Bill congratulated his friend and frequent training partner on his victory while both competitors were thinking that they were going to have to put their lifting into a higher gear because that teenager from New Jersey was coming on very strong.


A short sidebar about cramping: many lifters, including myself, cramped badly both during training and at contests. Yet none of the medical advisors who worked with weightlifters knew how to deal with them. Dr. Ziegier, Dr. Corbett, Dr. Wright, and the York doctor, Roseberry, never came up with a solution to the problem of extreme cramping. Dr. Gourgott did give me a number of drugs to take to ease my cramping, including quinine. These did help, to some degree, but they also made me feel dizzy and disoriented.

I found the remedy for cramping when I researched a chapter on minerals for the Strongest Shall Survive. All an athlete had to do when he began cramping was to take a large dose of multiple mineral tablets and they would be gone. I was amazed that it was so simple and that none of the medical minds in the sport knew about the minerals. I went back and looked through the nutritional articles in S&H, IronMan, and Lifting News, but couldn’t find one piece on the value of minerals. Hoffman never mentioned minerals in his articles, except to point out the value of iron or potassium. The only products he sold that contained any minerals were the vitamin-mineral supplement, liver-iron, and vitamin B-complex, but the amount of minerals in these was minuscule. 

I learned that in order for the minerals to alleviate cramps, they had to be taken all together and in large dosages. Since the minerals are water-soluble, there is no risk of overdosing. Once I started taking multi-minerals, I never again had a problem with cramping.


After the Seniors, we didn’t see Bill for a long time. Smitty stayed in touch with him and told us that he was preparing himself physically and mentally for his tryout with the Colts.

Every Olympic lifter in the country that knew about his attempt to make an NFL team was rooting for him. It had never been accomplished before. But there had never been an athlete of his caliber who had attempted to make a professional team. A goodly number did play on semi-pro teams, but none ever cracked the big leagues.

The odds against Bill making the squad in 1966 were staggering – maybe a thousand to one. For starters, he hadn’t played football since he was in high school and he was now 28 years old. Bill was trying out as a running back and there were a dozen young football players, fresh out of college, vying for just two spots on the team. A couple of the rookies brought All-American credentials to the training camp.

Bill was not discouraged. This was not a stunt to gain attention. He thoroughly believed he could make the team. He knew he was stronger than any of those trying out. Add in his athleticism and the experience he had gained by elevating heavier and heavier weights over the last six years and his determination to succeed in any venture he undertook, and he was confident that he could pull it off.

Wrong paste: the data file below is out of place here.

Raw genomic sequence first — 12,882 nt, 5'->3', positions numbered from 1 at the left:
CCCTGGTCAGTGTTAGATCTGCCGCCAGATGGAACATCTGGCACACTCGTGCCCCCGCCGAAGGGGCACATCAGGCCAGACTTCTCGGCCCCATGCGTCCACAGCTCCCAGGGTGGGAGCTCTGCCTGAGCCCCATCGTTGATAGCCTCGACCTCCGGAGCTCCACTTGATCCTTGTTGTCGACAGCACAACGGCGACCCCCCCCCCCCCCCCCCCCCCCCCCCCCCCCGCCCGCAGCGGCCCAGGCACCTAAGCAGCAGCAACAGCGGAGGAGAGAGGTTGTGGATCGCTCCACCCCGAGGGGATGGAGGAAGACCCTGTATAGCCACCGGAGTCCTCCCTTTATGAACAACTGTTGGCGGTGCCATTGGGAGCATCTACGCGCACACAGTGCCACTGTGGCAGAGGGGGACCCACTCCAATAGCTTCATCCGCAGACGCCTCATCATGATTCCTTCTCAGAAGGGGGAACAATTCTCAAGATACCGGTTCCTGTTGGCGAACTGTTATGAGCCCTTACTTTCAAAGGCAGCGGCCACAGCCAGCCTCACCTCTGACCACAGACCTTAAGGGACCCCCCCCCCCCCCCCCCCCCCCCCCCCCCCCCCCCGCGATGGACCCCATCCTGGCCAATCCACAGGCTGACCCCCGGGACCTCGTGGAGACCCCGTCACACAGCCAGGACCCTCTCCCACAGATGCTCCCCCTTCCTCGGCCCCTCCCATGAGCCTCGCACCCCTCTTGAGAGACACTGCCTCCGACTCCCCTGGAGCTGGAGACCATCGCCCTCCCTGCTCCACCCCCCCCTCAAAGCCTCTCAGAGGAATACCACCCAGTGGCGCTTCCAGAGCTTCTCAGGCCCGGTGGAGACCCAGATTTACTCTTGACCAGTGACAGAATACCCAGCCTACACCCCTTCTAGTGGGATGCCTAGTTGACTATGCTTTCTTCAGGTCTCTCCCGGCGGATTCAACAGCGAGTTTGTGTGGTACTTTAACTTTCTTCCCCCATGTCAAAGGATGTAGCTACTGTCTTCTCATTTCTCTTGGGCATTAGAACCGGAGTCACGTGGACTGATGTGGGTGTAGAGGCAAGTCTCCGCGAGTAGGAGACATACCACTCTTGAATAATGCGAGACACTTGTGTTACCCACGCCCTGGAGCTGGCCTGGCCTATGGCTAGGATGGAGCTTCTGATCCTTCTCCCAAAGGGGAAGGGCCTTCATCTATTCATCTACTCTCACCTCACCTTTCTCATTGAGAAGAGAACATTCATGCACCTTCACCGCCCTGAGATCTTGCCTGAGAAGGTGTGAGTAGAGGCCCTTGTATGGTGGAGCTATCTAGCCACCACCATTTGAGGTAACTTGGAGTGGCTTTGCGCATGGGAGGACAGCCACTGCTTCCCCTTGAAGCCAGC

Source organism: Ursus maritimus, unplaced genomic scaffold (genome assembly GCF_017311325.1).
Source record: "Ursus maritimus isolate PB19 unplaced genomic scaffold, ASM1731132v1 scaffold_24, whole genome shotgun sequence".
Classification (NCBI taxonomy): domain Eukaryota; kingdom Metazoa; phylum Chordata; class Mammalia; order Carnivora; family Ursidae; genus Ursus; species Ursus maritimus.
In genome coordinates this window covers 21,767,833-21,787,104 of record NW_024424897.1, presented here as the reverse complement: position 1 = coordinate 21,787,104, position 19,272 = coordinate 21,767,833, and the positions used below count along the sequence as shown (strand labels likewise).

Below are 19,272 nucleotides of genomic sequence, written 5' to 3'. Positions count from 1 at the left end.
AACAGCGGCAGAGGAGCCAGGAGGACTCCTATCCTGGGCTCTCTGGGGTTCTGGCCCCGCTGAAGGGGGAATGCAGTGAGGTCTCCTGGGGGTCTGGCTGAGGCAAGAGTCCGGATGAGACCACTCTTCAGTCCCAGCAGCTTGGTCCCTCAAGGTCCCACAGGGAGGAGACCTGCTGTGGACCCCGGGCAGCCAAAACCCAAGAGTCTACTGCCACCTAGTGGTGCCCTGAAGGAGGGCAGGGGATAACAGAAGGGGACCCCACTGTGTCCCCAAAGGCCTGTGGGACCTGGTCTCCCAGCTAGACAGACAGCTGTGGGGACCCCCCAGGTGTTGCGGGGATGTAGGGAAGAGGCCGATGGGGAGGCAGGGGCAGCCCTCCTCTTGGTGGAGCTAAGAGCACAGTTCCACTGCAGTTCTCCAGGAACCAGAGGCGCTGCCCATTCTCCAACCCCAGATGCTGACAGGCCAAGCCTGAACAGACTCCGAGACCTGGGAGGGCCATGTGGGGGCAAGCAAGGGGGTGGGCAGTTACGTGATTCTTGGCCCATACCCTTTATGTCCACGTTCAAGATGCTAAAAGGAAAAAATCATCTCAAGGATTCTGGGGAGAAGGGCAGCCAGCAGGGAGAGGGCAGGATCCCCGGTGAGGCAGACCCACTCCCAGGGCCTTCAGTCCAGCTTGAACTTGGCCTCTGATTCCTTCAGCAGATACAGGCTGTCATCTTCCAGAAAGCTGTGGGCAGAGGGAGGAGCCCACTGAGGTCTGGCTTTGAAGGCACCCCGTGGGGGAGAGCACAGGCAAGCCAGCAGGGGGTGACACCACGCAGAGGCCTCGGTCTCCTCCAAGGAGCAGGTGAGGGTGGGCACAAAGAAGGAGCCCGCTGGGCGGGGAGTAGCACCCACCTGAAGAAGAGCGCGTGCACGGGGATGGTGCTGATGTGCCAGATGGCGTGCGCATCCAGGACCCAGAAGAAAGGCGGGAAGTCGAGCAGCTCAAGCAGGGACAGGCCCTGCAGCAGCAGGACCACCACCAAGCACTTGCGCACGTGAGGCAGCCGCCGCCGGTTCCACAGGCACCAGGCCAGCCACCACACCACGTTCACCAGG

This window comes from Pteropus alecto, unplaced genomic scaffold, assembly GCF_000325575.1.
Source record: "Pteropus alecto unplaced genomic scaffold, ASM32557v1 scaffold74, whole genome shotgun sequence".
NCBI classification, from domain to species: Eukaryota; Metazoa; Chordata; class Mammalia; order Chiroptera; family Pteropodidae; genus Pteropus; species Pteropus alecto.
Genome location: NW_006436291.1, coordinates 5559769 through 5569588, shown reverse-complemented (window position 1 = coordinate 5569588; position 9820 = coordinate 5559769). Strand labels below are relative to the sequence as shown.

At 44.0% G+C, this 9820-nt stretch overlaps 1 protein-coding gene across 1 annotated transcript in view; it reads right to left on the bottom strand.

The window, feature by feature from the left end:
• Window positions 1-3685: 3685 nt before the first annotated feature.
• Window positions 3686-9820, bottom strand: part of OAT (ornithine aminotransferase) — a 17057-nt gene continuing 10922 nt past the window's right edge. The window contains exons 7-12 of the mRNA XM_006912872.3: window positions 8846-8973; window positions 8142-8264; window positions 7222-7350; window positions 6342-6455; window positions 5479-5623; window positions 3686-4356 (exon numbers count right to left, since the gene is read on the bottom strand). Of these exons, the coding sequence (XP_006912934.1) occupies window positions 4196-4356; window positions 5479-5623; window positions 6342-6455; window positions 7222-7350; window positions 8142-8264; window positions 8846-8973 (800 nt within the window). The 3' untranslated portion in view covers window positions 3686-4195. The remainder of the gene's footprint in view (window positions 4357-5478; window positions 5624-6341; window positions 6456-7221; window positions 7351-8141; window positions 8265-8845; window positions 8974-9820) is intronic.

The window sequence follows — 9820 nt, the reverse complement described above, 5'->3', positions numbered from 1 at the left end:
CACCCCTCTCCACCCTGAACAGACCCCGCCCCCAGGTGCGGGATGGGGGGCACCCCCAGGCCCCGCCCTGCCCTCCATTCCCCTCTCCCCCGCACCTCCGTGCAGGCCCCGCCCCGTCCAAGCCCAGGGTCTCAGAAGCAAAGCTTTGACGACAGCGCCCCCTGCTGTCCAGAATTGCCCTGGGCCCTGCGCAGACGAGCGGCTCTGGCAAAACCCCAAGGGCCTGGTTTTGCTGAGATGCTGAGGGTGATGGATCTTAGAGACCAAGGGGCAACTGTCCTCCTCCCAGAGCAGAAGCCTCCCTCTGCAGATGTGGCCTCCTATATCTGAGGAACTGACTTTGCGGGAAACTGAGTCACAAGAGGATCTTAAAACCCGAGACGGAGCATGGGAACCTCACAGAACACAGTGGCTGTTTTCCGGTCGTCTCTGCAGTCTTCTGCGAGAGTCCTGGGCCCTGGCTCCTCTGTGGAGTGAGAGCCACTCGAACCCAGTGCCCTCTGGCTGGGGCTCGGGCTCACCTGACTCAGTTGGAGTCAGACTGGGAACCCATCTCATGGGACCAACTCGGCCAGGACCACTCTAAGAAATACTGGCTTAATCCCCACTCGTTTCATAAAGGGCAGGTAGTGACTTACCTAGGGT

The coaching staff thought otherwise. Most of them were still of the opinion that lifting weights made an athlete slower and impaired flexibility. And weightlifters were certainly not tough enough to endure the two-a-days in the heat and humidity of Maryland in July. The coaches figured he would be strong because they knew of his success in Olympic lifting. But they had no idea that he was so fast.

He survived the two-a-days. When I asked him how tough they were, he told me that every part of his body was sore after the first day and having to go out and hit and get hit twice a day was pure torture. “I felt like I had been in a car wreck” he said. “But I decided that if those other guys could handle it, then so could I.” I remarked that this was the same attitude that recruits have if they want to survive boot camp in the military.

His mental toughness caught the coaches’ attention, and their eyes popped open when Bill recorded the third fastest times on the 40-and 60-yard dashes. He was faster than all of the rookie running backs and he also bettered many of the veteran wide receivers and defensive backs.

Amazingly, he made it to the final cut. A few years later, when I was working for the Colts, I asked the team trainer how close Bill come to making the team. He said that the coaching staff really did want to keep him on the squad because he was such a fantastic athlete, but there were only two slots available and the experience factor won out “But,” he added, “if there had been one more spot open, they would have kept him. He definitely made a big impression on the coaches.”

Just after I started writing this series on Bill, this piece appeared in the Baltimore Sun on 14 July, 2014, in a section “The Sun Remembers.”

“July 14, 1966: Mr. Universe is among the cuts at Colts training camp in Westminster. Bill March, an aspiring fullback who won that title in 1965, displayed many muscles but a lack of football knowledge.”

Rather fortuitous, don’t you agree, that this comment about Bill would appear in the Sun at the exact time I was working on the series of articles about him, some 48 years later?


  • Part 1
  • Part 2
  • Part 3
  • Part 4